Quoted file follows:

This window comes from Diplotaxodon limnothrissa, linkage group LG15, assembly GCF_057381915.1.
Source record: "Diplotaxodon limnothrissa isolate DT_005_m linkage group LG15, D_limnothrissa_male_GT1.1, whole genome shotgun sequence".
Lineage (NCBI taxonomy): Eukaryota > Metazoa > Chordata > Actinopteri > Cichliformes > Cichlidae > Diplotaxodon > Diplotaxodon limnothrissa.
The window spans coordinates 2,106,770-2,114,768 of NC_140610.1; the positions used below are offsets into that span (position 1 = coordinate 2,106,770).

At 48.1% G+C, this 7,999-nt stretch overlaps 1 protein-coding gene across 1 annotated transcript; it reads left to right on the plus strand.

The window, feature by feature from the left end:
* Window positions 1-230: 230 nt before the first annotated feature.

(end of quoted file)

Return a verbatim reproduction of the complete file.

This window comes from Diplotaxodon limnothrissa, linkage group LG15, assembly GCF_057381915.1.
Source record: "Diplotaxodon limnothrissa isolate DT_005_m linkage group LG15, D_limnothrissa_male_GT1.1, whole genome shotgun sequence".
Lineage (NCBI taxonomy): Eukaryota > Metazoa > Chordata > Actinopteri > Cichliformes > Cichlidae > Diplotaxodon > Diplotaxodon limnothrissa.
The window spans coordinates 2,106,770-2,114,768 of NC_140610.1; the positions used below are offsets into that span (position 1 = coordinate 2,106,770).

At 48.1% G+C, this 7,999-nt stretch overlaps 1 protein-coding gene across 1 annotated transcript; it reads left to right on the plus strand.

The window, feature by feature from the left end:
* Window positions 1-230: 230 nt before the first annotated feature.